One of the select few techniques explicitly prescribed by the Business Agility Manifesto1 is value chain models. The Manifesto defines a value chain as follows:
value chain: the business knowledge and work needed to deliver products or services to a market organized according to their natural dependencies
Why does the Manifesto consider value chains so important?
Most of us are well aware of the problem of organizational silos and non-integrated applications and channels. The question is how can we plan to eliminate them?
The notion of a value chain is to take a 10,000-foot view of the business based on how value is created incrementally toward final delivery of products to end-customers. In other words, a value chain model looks holistically at the value-adding capabilities of an organization end-to-end, irrespective of organization lines of responsibility or existing functional activities.
The Manifesto makes several crucial points about value chains:
- The role of each stakeholder in a value chain must serve the best interests of the entire value chain, including accommodating constraints of other stakeholders.
- Measurements, targets and incentives for stakeholder roles should be aligned to the value chain outcomes that best serve customers.
The latter point is part of the Manifesto’s take on the all-important issue of customer centricity.
As a unified, business-oriented tool for eventual planning of application development, a value chain model provides the following:
- A basis to explore, analyze and explain opportunities for integration.
- A framework to challenge priorities and to rationalize project scope.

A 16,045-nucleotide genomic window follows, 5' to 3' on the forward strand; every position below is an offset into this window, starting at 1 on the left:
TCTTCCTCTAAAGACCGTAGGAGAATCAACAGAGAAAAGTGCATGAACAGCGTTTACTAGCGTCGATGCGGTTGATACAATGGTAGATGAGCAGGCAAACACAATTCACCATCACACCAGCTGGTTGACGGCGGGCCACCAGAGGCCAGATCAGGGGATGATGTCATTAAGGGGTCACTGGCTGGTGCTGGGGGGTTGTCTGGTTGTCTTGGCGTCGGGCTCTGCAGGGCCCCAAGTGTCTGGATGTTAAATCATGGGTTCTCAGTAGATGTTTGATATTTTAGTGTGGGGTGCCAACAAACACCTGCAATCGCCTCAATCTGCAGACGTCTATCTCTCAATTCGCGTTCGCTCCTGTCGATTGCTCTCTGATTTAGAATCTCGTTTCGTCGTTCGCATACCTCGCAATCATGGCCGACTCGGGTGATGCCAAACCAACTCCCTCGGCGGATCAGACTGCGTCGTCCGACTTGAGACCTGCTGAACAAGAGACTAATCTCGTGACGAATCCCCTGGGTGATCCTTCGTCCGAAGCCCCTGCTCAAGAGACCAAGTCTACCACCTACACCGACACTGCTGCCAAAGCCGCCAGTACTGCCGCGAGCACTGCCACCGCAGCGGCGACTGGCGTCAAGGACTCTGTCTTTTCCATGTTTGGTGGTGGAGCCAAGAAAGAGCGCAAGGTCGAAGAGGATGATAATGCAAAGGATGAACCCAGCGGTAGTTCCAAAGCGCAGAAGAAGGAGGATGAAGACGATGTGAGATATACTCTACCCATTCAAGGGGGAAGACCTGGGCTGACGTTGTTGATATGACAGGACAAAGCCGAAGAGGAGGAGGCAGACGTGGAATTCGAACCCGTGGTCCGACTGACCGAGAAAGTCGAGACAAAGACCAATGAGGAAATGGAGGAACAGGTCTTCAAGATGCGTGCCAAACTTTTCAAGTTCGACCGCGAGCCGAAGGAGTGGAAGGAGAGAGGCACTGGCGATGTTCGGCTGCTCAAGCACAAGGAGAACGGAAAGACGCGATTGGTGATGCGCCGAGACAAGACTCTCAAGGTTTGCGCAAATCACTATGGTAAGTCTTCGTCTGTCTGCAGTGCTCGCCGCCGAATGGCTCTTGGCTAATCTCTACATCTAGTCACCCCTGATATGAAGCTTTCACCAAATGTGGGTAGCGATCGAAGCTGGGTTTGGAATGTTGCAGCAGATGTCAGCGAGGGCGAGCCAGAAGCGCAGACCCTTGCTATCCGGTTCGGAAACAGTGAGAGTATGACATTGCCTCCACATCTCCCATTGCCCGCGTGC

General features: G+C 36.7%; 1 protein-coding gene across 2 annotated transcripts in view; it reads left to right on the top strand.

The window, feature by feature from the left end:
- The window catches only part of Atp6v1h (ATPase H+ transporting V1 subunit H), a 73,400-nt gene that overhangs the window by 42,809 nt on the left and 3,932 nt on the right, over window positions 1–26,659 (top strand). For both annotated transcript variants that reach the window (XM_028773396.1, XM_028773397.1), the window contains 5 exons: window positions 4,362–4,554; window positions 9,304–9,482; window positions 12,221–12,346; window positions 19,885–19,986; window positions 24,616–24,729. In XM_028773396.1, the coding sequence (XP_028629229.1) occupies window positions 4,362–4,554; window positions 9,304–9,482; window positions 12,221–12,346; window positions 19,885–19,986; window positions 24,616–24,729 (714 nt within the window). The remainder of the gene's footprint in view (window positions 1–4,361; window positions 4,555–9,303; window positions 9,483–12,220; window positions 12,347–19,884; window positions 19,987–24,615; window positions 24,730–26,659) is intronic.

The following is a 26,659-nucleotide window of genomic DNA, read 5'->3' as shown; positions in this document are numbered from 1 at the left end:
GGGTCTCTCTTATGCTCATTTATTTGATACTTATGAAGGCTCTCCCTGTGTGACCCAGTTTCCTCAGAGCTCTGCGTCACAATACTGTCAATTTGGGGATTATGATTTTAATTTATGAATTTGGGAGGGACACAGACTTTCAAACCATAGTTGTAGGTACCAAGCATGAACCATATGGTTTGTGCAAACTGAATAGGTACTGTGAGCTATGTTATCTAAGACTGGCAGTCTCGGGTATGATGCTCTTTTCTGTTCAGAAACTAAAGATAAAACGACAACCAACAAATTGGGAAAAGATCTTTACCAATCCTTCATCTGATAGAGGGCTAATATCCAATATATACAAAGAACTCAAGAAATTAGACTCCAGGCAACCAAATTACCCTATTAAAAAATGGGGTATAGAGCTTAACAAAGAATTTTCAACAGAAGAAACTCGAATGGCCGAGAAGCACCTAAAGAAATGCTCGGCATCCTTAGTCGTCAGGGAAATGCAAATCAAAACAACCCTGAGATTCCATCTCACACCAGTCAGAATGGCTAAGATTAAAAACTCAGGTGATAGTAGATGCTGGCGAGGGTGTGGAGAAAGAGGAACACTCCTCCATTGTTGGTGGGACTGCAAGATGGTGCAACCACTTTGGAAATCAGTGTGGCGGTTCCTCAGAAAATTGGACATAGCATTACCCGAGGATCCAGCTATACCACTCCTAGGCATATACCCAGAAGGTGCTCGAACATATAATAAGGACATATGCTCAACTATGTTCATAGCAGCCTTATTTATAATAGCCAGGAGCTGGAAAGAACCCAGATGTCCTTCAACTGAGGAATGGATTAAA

In other words, value chain models provide a means to bring sanity to what often seems like a chaotic and irrational world of application development.
Value chains are also essential to understanding and motivating business knowledge as a shared company asset. Unless you can justify how business vocabulary and business rules are inherently cross-functional, I’m afraid we’re doomed to a world of silos, both organizational and semantic.
Why should you model your organization’s value chain? In summary, here are five great reasons:
1. It provides the best basis to explore, analyze and explain large-scale opportunities for integration.
2. It provides a framework to challenge priorities and to rationalize project scope.
3. It lets you plan your escape from organizational silos and non-integrated applications and channels.
4. It’s essential to understanding and motivating business knowledge as a shared company asset.
5. It helps show why business vocabulary and business rules are inherently cross-functional.
Author: Ronald G. Ross, Co-Founder & Principal, Business Rule Solutions, LLC
Ron Ross, Principal and Co-Founder ofBusiness Rules Solutions, LLC, is internationally acknowledged as the “father of business rules.” Recognizing early on the importance of independently managed business rules for business operations and architecture, he has pioneered innovative techniques and standards since the mid-1980s. He wrote the industry’s first book on business rules in 1994.
With BRS’s client roster of Fortune 500 companies and governments, Ron consults, speaks and teaches worldwide. He has served as the chair of the International Business Rules & Decisions Forum conference since 1997, now part of the Building Business Capability (BBC) conference.
Ron is also the author of 10 professional books, as well as the executive editor of the Business Rules Journal. Through these publications, as well as on the online forum BRCommunity and his blog, Ron enjoys sharing his knowledge and experience in consulting and business rules.
Outside of work, Ron enjoys walking his dogs, travelling with his three children, and tweeting. For fresh nuggets of information, follow him @Ronald_G_Ross!
- The Business Agility Manifesto: Building for Change, by Roger T. Burlton, Ronald G. Ross and John A. Zachman, 2017 https://busagilitymanifesto.org/